There’s a Refugee Pay Gap—and It’s Costing the Global Economy Trillions

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Underutilized. Underpaid. Underemployed. And the global economy is $1.4 trillion worse off because of it.

That’s the assessment of an extensive new report covering the untapped economic—not to mention, societal—value of refugee women released on Wednesday by the Georgetown Institute for Women, Peace and Security (GIWPS) and International Rescue Committee (IRC).

Refugee women don’t just face a pay gap worthy of the loudest “equal pay!” chant, they are systematically and routinely shut out of the market by restrictive labor laws, increased threats of violence, all forms of discrimination, as well as regulatory and administrative barriers in their host countries. That all adds up to big losses for the global economy. The report’s authors calculate that were those employment and earnings gaps to be closed, the global GDP would climb $1.4 trillion annually. (Add refugee men and women and the estimate climbs to $2.5 trillion.) Locking refugee women out of the U.S. economy alone costs the country $1.6 billion.

From Washington to Brussels, immigration policy is dividing countries from within, with leaders on the right and left drawing starkly different positions on how to handle the flow of migrants—it’s estimated there are 70 million displaced people around the world—across the border. Hardline politicians and their base want more barriers on new entrants into their home markets. This week, the Trump Administration sought expanded powers to fast-track the deportation of undocumented individuals in the country. Economists and civil rights activists, meanwhile, have repeatedly warned that by excluding this group from the labor market, the entire economy suffers. Refugee parents often are forced to keep their children out of school, and their skills as shopkeepers, artisans and entrepreneurs are never allowed to flourish in the marketplace.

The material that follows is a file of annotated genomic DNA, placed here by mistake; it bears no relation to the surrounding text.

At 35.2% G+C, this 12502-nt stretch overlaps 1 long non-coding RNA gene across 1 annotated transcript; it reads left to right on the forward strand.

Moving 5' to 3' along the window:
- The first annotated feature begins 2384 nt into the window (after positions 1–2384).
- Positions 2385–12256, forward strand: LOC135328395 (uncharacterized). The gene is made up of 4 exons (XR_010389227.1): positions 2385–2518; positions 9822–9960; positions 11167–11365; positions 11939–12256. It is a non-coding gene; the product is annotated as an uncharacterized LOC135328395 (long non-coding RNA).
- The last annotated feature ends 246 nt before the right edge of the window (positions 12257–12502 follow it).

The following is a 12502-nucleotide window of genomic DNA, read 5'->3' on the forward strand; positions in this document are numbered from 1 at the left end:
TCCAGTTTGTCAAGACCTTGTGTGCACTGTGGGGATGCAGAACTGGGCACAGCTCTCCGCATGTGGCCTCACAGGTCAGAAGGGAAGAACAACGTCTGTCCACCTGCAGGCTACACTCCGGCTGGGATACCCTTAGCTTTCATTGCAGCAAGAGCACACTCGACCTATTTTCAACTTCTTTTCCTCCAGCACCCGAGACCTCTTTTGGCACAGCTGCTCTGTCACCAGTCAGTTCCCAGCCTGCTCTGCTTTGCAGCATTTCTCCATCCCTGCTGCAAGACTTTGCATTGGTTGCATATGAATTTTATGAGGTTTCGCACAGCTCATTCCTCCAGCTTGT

“This is not a zero-sum game,” said Melanne Verveer, GIWPS Executive Director. “When refugee women are gainfully employed, they and their families benefit—along with their communities and host countries. Our findings underscore the need for regulatory reforms and policy change to unlock refugee women’s potential.”

The report zeroed in on Turkey, Uganda, Lebanon, Jordan, Germany, and theU.S.—six countries which together host almost eight million refugees, or 40% of the world’s refugee population. The authors then extrapolated their findings across the top 30-refugee hosting countries, which host 90% of the world’s refugees.

Thecountry-by-country findings make for a tough read. The report found:

A vast disparity in employment rates across the six countries it surveyed. At 40%, the U.S. had the highest refugee women employment rate. Germany, Jordan and Lebanon had the lowest at 6%.

Drilling down into earnings, refugee women are consistently short-changed. Turkey is the biggest offender where a pay gap of roughly 94 cents per dollar exists between refugee women and host men. In the U.S. that same gap is roughly 29 cents per dollar earned.

Closing the pay gap and discriminatorylabor barriers could boost overall GDP by $53 billion in the six countriesstudied.

IRC’s president and CEO David Miliband said they plan to use the findings of the report to push policy makers for meaningful change in refugee labor practices. “For example,” he said, “candidates to lead the International Monetary Fund, must be asked if they will continue Christine Lagarde’s focus on closing the gender pay gaps around the world, and how they plan to address the specific issue of women refugees.”

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